When it comes to success in PTE, the aspiring students of Bengaluru, Chennai and Coimbatore have their best choice in Sahasriya. The training methods of both PTE Basic Course and PTEAdvanced Course are standing examples of success in PTE achieved with surety. Sahasriya’s best quality PTE training has led to 95+% success in PTE and over 2,500 students clearing PTE in their first attempt. With years of experience on PTE, Sahasriya is the destination for high rate of success in PTE. In Bengaluru or Chennai-Velachery and Porur or Coimbatore, everyday’s note on important aspects of English language is a standing example of high quality PTE coaching. Today, it is about ‘Would‘ and ‘Could‘.

English is full of verbs that seem interchangeable or at least only trivially different, but skilled writers know when and how to use them for maximum clarity.

Could and would are two such verbs. They both have many uses, which makes them confusing for many beginning writers and English language learners.

Although they seem similar, there are definite situations when one word is more appropriate than the other. Verb choice is a crucial part of careful writing, so read on to find out the differences between these two confusing verbs.

When to Use Could

Success in PTE Could

What does could mean? Could is a verb with many senses.

Could is the past tense of can, a verb used to denote ability. In this sense, could refers to some ability that someone had in the past.

For example,

  • In high school, I could play basketball.
  • In my prime, I could bench press 250 pounds.

In both of these examples, could is being used to express an ability that the speaker had in the past.

In other instances, could is a modal verb used to denote possibility. It is also used for some conditional present and future tenses of can.

For example,

  • You could have gone to the park with your friends if you had finished your homework on time.
  • Over the next three days, temperatures could reach 14 degree Celsius in Delhi

In both of these examples, could is expressing possibility: things that could have been true or things that could yet come true.

When to Use Would

Success in PTE Would

What does would mean? Would is also a verb with many senses.

Would is the past tense of will, which denotes both ability and certainty.

  • In high school, I would do my homework on the bus.
  • While I was working, I would go out to eat more frequently.

In these examples, the speaker is using would to express a past action, which is helpful when comparing would vs. could.

Let’s take the first of these two examples,

  • In high school, I could do my homework on the bus.
  • In high school, I would do my homework on the bus.

As you can see, could is simply making a statement of ability. When I was in high school, I could do my homework on the bus. I had the ability to do my homework on the bus, but this doesn’t mean that I did. I simply had the ability to do so.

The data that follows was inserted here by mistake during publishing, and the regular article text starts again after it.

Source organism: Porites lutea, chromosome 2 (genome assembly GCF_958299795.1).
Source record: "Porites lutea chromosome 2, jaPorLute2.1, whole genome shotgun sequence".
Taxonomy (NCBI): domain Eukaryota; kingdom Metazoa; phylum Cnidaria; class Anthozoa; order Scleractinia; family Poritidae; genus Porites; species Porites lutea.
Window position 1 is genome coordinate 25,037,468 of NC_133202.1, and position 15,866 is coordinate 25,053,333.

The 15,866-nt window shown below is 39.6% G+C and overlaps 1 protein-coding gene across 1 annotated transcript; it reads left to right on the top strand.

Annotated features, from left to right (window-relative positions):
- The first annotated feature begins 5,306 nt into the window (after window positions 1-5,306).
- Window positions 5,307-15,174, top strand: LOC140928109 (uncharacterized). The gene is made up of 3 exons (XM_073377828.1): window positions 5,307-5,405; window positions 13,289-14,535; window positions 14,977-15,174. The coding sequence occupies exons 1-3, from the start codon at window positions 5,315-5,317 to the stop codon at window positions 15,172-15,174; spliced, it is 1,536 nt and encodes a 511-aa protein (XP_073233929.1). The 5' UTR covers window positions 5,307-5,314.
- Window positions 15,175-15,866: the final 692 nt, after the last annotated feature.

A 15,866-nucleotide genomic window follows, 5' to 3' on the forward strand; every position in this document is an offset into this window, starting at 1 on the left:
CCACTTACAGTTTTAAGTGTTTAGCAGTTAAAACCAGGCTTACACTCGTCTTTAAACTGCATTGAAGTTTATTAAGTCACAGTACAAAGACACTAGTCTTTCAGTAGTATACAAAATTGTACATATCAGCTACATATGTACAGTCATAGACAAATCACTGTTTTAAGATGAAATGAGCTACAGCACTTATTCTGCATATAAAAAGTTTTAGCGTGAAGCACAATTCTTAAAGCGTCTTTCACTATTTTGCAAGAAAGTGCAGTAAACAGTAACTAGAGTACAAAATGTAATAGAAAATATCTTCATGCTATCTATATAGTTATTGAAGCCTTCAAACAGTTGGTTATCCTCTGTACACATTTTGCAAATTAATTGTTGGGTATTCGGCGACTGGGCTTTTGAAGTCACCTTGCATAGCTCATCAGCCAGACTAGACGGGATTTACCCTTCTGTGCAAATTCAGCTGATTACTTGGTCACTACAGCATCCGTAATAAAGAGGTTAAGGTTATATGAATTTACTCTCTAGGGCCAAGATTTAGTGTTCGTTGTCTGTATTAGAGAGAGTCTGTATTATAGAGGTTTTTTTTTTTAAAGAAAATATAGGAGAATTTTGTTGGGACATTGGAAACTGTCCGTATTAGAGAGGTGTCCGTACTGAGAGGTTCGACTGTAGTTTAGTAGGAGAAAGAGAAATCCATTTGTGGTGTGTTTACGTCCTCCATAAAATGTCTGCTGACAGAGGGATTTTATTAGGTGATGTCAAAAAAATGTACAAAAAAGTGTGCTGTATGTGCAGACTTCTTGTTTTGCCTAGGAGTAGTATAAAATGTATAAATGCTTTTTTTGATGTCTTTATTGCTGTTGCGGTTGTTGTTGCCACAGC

Conversely, would is making a definite claim. Doing my homework on the bus was something that I did do, not just something that I had the ability to do.

Would is also a modal verb used to denote possibility, and it often refers to something that is conditional but definite within those conditions.

Here are some examples,

  • If I were to take a vacation, it would be somewhere cold and snowing.
  • I would buy a big house if I had a a lot of money.

Again, these examples make definite claims. Let’s again look at the first example,

  • If I were to take a vacation, it could be somewhere cold and snowing.
  • If I were to take a vacation, it would be somewhere cold and snowing.

As you can see, could is making a simple claim of ability. If I were to take a vacation, it could be somewhere tropical, but it also could be somewhere cold—perhaps Colorado to go skiing.

But, when we use would, there is no question where the vacation will be. It will be somewhere tropical.

Trick to Remember the Difference

Success in PTE Could Would

Could and would are related, but they mean different things. Could expresses possibility, while would expresses certainty and intent.

A good way to remember the differences between these two words is simply to bring each word back to its root verb.

  • Could is the past tense of can.
  • Would is the past tense of will.

If you are looking to make a statement of ability, think to yourself, “I can do that.”

If you are looking to make a statement of certainty or intent, think to yourself, “I will do that.”

This won’t always get you to the right answer, but it should work most of the time.

Summary

Is it could or would? Both could and would are verbs that have many senses.

  • Could is a conditional verb that expresses possibility.
  • Would is a conditional verb that expresses certainty, intent, or both.

Could is also the past tense of canWould is the past tense of will. Both of these words start with the same letter as their root verb, which makes them easy to remember.

This daily series is an effort by Sahasriya in providing best writing and speaking practices as a part of high rate of success in PTE. These vital tips ensures a student’s aspiration with Sahasriya is the most effective which is what hundreds of students benefit from everyday.

About Sindhu Sriram

Sindhu SriramAn education enthusiast and a self-made entrepreneur in devising unique and simple ways to educate complex elements. An English language expert and a successful role-model for many aspiring trainers. Not only is she the brainchild to have founded Sahasriya, she is a top-notch and sought after English language professional

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